Maybe you and your friends would put money in a shared account for a year. Anyone who needed healthcare could take some out. If money was left at the end of the year, you might each take a share, or just leave it in for next year.
Now imagine that a few of you went skiing. Remarkably, you all fell and hurt yourselves and needed MRIs. Your friends went to hospitals that charged $2000, and they each took $2000 out of the account. You went to a top-rated imaging center that only charged you $1000, and better yet, they said they’d offer the same deal to everyone else with your “insurance.”
What if you took $1000 out of the account to pay for your MRI, and also got to keep a portion of what you saved the group — say $200 — for finding a place you could all get more affordable MRIs in the future?
Everyone wins. Economists would call this incentive alignment. Your friends would just call it a good deal.
You’d be helping to make healthcare more affordable, transparent, and fair.
Isn’t that how healthcare should be?
U.S. healthcare today isn’t affordable — it’s so expensive that people stay at jobs they hate just to keep their health benefits. It’s not transparent — it’s impossible to predict what you’ll pay before leaving your house. And when 47% of Americans can’t cover a surprise $400 medical bill, it’s not fair. No wonder Americans hate their health insurance more than everything but Comcast.
Making healthcare affordable, transparent, and fair is why Decent exists.
As of April 1st, 2019 in Austin, Texas, we are administering comprehensive health insurance plans at below market rates, initially for self-employed people who buy insurance for themselves. Designing and administering affordable health insurance plans is what we do.
Blockchain is a big part of how we do it. Decent is a healthcare company using blockchain, not a blockchain healthcare company: in fact, members will be able to use Decent without needing to understand or even think about blockchain. Technology is valuable only if it solves real problems. It should always be part of how.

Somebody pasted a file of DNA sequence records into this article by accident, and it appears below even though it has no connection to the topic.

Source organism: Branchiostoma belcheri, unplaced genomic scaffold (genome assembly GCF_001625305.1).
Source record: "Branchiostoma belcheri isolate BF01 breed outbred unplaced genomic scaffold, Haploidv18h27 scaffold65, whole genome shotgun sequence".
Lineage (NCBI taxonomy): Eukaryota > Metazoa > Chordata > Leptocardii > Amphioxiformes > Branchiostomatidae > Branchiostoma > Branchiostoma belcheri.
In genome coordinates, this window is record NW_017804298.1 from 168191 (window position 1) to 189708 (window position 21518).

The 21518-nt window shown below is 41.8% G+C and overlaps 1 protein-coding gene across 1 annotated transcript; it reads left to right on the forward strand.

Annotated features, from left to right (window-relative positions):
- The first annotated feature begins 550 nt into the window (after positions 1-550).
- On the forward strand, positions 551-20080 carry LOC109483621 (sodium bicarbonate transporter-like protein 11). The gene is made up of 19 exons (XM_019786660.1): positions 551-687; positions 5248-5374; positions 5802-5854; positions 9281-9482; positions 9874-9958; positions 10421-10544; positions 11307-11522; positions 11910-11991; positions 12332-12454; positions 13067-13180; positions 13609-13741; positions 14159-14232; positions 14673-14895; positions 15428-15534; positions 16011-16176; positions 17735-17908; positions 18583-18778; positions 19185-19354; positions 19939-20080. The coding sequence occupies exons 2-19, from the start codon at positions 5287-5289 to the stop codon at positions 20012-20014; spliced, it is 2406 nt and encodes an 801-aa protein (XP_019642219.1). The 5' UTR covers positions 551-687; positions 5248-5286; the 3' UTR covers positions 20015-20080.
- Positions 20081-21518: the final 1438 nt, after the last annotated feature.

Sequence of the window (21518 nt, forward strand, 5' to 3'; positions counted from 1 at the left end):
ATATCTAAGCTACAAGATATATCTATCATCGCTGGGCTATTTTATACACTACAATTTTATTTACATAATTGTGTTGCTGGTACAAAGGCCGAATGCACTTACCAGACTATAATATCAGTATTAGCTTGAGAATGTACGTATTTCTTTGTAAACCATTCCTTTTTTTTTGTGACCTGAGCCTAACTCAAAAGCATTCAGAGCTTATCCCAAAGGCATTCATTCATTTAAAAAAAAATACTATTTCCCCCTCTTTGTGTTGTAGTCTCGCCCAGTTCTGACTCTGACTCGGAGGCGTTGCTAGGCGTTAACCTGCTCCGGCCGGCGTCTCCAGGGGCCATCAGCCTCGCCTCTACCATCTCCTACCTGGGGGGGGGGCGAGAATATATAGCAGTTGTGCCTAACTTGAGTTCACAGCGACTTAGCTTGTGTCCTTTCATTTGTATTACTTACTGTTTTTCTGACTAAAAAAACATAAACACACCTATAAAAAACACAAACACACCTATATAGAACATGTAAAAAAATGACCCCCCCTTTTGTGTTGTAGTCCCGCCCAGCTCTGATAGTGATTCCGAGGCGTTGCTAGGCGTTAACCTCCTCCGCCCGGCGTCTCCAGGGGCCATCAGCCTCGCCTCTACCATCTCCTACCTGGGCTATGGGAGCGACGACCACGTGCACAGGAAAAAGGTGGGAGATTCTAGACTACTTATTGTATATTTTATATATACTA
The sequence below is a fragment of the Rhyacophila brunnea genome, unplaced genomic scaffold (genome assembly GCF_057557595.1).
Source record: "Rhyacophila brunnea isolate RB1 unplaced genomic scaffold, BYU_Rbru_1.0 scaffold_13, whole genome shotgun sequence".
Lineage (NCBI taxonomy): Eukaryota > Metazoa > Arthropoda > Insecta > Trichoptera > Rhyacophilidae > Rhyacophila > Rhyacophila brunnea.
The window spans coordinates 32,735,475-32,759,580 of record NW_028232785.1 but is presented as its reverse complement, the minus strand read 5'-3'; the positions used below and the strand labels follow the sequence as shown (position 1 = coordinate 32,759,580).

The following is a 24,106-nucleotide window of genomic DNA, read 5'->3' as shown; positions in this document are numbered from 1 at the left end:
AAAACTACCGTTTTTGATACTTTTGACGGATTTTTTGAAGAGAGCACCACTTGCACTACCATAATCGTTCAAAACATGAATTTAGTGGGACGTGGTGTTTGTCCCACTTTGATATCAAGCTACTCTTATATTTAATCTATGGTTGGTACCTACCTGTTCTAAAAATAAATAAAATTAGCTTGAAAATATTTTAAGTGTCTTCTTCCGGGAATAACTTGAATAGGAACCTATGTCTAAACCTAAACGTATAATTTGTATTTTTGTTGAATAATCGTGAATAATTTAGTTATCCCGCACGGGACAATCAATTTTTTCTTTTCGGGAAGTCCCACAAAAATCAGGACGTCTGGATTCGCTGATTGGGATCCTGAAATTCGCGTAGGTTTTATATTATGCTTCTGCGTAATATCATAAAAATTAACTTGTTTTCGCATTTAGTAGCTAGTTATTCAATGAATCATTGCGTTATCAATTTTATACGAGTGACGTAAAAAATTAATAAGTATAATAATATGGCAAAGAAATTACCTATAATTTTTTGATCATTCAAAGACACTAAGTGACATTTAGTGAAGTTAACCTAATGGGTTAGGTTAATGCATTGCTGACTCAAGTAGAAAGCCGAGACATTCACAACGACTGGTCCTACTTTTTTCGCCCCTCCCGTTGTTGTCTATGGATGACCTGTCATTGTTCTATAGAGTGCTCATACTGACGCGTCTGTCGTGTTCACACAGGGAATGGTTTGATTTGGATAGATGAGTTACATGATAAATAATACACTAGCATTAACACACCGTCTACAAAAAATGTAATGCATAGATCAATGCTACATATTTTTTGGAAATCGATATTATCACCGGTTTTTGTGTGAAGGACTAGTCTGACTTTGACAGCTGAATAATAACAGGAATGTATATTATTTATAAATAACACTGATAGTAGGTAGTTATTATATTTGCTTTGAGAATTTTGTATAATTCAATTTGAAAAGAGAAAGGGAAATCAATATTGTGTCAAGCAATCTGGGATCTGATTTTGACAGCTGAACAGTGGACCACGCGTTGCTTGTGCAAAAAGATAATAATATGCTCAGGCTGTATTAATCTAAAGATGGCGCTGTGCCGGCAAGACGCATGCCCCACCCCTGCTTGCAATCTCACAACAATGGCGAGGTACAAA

The biggest problems with incumbent insurers — too little trust and too much waste — mirror the natural strengths of blockchain. Only 7% of Americans trust their health insurance company, in part because incumbent insurers have deeply misaligned incentives with the members they serve. There are one trillion ($1,000,000,000,000!) dollars of waste in U.S. healthcare every year, and 75% of spend goes through insurance payers — the money-moving middlemen of healthcare.
So how will Decent use blockchain? To align incentives and reward smart choices; to make price and quality data transparent; and to cut waste and take the middlemen out of health insurance.
The root cause of healthcare’s problems is that all key stakeholders, except the patient, benefit when costs go up. Most health insurance companies are governed by a medical loss ratio: they have to spend 80 cents of every premium dollar on care, and can hold up to 20 cents back to cover administrative costs and profit. This means they actually make more money when the total cost of care goes up — they’re taking a fixed percentage of a growing pie. They pay lip service to value, but their incentives reward cost escalation.